Tuesday, February 19, 2013

Should You Care about Likes?

I've had a lot of conversations over the past weeks about social media metrics and kpi's.  One of the most intriguing questions asks whether or not the "Like" (or followers, connections, etc) is an important metric to gauge marketing effectiveness.  After waffling back and forth over the answer to this question, I've settled in on a definitive "maybe".

While likes are a good rough estimate of effectiveness, marketers don't get paid for rough estimates.  They get paid for logical, precise analysis on how a campaign benefits the brand.  Now, one can always argue that fans and followers indicate credibility.  That's all fine and dandy, but one could also find a lot of "credible" people/companies out there who aren't making a whole lot of money.  The key is to not solely focus on "likes", but to connect metrics such as "likes" to a business objective.  Jim Sterne, along with many other experts on the subject, argues in Conversionation that you must first set business objectives before getting into tactics.  These objectives usually fall into three main categories:
  • Raise Revenue
  • Lower Costs
  • Increase Customer Satisfaction  
These are very high level business objectives that are fairly universal.  Targeting a business objective will help you create a linkage between the objective and the metric(s) that you are tracking.  Sometimes, however, you have to go a few levels into it in order to fully create your link.  Take "raise revenue" for example.  I'm not yet able to draw a direct connection between the "like" and a business objective.  I ask myself "Does a "like" raise revenue?"  Not really, so we would need to find another metric.

Another method of categorizing KPIs is by business function.  In her article Social Analytics Formulas to Use for ROI Reports, Danielle Leitch organizes KPI's in the following:
  • Marketing
  • Sales
  • Customer Service
Within each category, she develops traditional metrics that can be measured using social media.  See the example table below:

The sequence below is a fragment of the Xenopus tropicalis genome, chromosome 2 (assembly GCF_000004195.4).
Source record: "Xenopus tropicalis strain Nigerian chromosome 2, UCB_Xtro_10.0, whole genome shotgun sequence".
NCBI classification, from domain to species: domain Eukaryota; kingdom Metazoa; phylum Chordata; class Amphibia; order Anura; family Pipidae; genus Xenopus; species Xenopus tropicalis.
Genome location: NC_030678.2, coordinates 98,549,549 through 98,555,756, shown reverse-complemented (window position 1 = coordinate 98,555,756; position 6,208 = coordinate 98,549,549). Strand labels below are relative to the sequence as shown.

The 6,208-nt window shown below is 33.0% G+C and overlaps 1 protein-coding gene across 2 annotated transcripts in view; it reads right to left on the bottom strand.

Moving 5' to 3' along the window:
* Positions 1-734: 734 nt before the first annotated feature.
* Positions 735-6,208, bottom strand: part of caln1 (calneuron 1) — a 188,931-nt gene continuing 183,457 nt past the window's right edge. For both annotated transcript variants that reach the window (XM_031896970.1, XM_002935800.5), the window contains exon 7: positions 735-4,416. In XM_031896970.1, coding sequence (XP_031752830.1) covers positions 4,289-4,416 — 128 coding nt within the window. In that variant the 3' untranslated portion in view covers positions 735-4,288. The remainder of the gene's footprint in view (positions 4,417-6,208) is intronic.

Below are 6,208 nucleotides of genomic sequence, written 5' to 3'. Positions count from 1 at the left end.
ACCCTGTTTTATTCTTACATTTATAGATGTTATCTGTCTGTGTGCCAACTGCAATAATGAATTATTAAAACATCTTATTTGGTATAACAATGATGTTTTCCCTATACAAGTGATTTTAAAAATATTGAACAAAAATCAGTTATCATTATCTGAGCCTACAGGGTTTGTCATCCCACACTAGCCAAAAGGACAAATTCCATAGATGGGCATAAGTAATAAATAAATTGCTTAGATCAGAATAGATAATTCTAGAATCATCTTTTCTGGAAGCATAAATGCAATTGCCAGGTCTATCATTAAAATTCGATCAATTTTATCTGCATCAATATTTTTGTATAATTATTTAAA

In this example, the number of "Likes" (along with shares and comments) divided by the number of published pieces of content would get to a measure of program effectiveness by reach, growth and engagement.  In this case, "Likes" are important, but only one component of the KPI.

Another way to slice it could be by type of social behavior.  Pritt Kallas, in his article 48 Social Media KPIs, categorized KPIs by the following:
  • Distribution - e.g., followers, fans
  • Interaction - e.g., retweets, sharing
  • Influence - share of conversation vs. competitors, sentiment, # of brand evangelists
  • Action and ROI - conversions (downloads, subscriptions), leads, cost of sale
  • Internal - costs associated (tweets, posts, development costs)
Importantly, Pritt recommends to benchmark kpi's against your competition, setting a baseline, and continuously tracking.  This is very important.  The fact that your  facebook page has 100 more "likes" this month than it did last month really doesn't mean anything with out a historical and market comparison.

The last method that we will discuss for grouping KPIs would be by channel. For example, Kent Lewis, of Anvil Media, cited the below matrix for kpi's in his article The Social Media Metrics that Truly Matter.


There are so many options in today's social media ecosystem.  It's not realistic to say that you are focusing on all of them.  Depending on the products that you sell, different channels will have different importance.  In today's market, Pinterest is an important channel for women's lifestyle brands given the heavy proportion of female users.  On the same token, SlideShare and Linkedin may have more of a business to business focus.  You should pick the channels that have the best chance of driving business and focus on them.

The above examples all highlight the fact that industry practitioners are not satisfied with a standalone metric such as a "like" alone.  Don't focus on "likes" for the sake of having "likes".  Find out what is creating opportunities for your business.  Don't be afraid to try new things, but be systematic.  Measure everything, and move on if something isn't performing.  If "Likes" are bringing you business, then don't waste your time on them.  There's bound to be something else out there that can prove to be more effective.
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